3. Well now, something went sadly awry with WordPress and only published the first line of my comment. The rest is as follows: I am interested in your use of the word, aloof. A dream-reader used the same word with me a few years ago and went on to explain that it often refers to issues around self-esteem. Not necessarily bad, just that we’re also careful of the feelings of others given that our own views are more often than not passionately held.

    Liked by 1 person

    1. I’m grateful for your perseverance with WordPress, Rivenrod, so I could learn more about your important experiences and interpretations of the meaning of aloof. Your comment inspired me to check the meaning more carefully – both “detached” and “haughty” are listed as synonyms. Based on my experiences, it seemed as though appearing to be detached was often interpreted as arrogance by people who suffered from lower self-esteem. It always surprised me when they responded that way – I was merely listening carefully and observing.

      I also discovered a fascinating description of the origin of the word:

      “In Middle English, aloof was originally a nautical term; the loof (now spelled luff) is the windward side of a ship. Smart sailors wanting to avoid a hazard on the leeward side would give the order, “A loof!” From this command we get the idea of steering clear of something (or someone). In modern usage the word has taken on a negative connotation: an aloof person is often considered cold or snobby.” (Source:

      Thank you for your thought-provoking comment! 🙂


  4. Carol, your dreams capture the diactomy of our existence in the world…one filled with fear, the unknown lurking dangerously close, haunting even, then the joyful free feeling of flight, tinged with something, regret?, sadness?, at not quite being part of the experience of others. Wow, a powerful post, thought-provoking. I can empathise with so much of your eloquent writing here…there isn’t an easy answer. Your Tao quote brings a certain calm to the whole…I’ll carry that with me. Also I love learning new languages (even if only a word or two) and have never seen any Ojibwe before. Just wish I could hear it prounounced! So, tack and Chi miigwetch. Warmest wishes to you, Carol. ♥️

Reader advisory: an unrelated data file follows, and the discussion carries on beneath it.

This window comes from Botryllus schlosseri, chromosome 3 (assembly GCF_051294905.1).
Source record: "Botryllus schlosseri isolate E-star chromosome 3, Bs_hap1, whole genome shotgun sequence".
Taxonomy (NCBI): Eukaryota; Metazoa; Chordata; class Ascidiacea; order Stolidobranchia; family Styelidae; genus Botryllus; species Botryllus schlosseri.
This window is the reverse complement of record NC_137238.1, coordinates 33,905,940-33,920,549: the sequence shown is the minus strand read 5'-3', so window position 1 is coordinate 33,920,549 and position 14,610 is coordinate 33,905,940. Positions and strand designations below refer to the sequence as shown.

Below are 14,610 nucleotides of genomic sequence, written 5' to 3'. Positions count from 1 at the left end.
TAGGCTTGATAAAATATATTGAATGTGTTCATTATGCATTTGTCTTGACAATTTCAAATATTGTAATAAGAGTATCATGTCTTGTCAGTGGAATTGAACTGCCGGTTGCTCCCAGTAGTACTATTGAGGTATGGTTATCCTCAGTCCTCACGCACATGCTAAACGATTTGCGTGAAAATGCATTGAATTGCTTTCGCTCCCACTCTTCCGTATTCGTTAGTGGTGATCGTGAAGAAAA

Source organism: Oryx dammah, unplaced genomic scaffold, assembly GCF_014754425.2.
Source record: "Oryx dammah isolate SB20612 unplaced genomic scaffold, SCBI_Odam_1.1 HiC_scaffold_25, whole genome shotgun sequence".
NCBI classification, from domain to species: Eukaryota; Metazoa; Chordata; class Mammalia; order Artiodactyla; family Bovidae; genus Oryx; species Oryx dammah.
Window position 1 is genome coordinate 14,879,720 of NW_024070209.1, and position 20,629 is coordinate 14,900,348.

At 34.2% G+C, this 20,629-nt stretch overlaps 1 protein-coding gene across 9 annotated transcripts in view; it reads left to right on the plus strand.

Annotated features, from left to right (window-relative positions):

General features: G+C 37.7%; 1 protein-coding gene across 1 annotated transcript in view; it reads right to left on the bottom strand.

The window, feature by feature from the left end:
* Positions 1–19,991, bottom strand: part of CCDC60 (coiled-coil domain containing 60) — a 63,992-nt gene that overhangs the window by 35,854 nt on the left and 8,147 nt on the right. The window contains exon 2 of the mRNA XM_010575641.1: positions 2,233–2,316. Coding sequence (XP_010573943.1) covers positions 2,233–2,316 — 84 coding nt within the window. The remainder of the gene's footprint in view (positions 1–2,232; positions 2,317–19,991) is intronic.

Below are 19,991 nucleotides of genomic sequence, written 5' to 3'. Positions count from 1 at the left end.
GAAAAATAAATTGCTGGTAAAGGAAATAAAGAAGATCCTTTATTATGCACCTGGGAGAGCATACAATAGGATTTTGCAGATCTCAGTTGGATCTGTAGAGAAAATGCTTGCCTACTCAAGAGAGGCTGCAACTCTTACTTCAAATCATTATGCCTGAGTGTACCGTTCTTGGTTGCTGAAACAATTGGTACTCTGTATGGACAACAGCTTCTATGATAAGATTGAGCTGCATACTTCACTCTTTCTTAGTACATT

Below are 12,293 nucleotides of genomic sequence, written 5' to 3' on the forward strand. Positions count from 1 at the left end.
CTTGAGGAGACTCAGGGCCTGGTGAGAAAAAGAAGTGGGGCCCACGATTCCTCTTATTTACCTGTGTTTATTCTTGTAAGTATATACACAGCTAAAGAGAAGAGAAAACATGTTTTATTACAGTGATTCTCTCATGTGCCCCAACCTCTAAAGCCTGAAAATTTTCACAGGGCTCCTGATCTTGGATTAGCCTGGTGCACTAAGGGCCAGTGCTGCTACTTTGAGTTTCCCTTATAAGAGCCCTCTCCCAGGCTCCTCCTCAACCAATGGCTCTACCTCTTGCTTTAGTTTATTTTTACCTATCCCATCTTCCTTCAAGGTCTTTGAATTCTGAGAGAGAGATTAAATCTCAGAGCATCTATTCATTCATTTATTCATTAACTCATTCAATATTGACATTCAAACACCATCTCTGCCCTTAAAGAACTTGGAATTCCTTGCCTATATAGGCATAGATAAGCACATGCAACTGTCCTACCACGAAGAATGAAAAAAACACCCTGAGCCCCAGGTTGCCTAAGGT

Liked by 1 person

    1. Thank you so much for your deep and thoughtful comments, Annika. The second dream often reminds me of what I feel when I read The Prophet by Gibran – someone who is always observing and able to see the hidden meanings and rhythms of life, but who’s always standing alone on the margins even when surrounded by many others. I was curious about “tack”, and tack to google for providing the answer. 🙂

      Liked by 1 person

  5. “…I do care deeply about others. I just don’t want to lose the magic of being able to rise above confining darkness and fear. I have only ever wanted to be able to share what I see with others and learn what they see in return.”

    Don’t ever lose “the magic”, this gift, “of being able to rise above confining darkness and fear”. I wish I had this kind of magic!

    Liked by 1 person

  6. I enjoyed reading about your dreams and how they represent both the “vision from above”, somewhat detached but magical,and the perception of the darkness/shadows so close and scary yet kept away by a thin screen…they represent life and how you see it. The monsters we are surrounded by (so close, yet contained by the “houses” and “screens” we build to protect what’s important) and the ability to fly and see the wonders of the world…never lose the magic my friend. Dreams are messages from the unconscious and that we all share.

    Liked by 1 person

    1. Thank you for your thoughtful comments and insights, Silvia. I agree that dreams are messages. Sometimes they they leave us with mysteries to ponder and little gifts of magic in their wake. Finding friends like you is a bit of magic for which I’m deeply grateful. ❤


  7. The wife and I noticed your blog and appreciate the stories you have here. Please allow me to encourage you to keep writing and never abandon this site. I am a mobile developer, and if you are ever curious about having a mobile app version of this blog, I would love to help. We appreciate the hard work you have put into this blog and wish you all future success in business and in life.
    Thank you for your time, it is the most precious thing we all possess.


Leave a Reply

Fill in your details below or click an icon to log in: Logo

You are commenting using your account. Log Out /  Change )

Google photo

You are commenting using your Google account. Log Out /  Change )

Twitter picture

You are commenting using your Twitter account. Log Out /  Change )

Facebook photo

You are commenting using your Facebook account. Log Out /  Change )

Connecting to %s

This site uses Akismet to reduce spam. Learn how your comment data is processed.

Blog at

Up ↑

%d bloggers like this: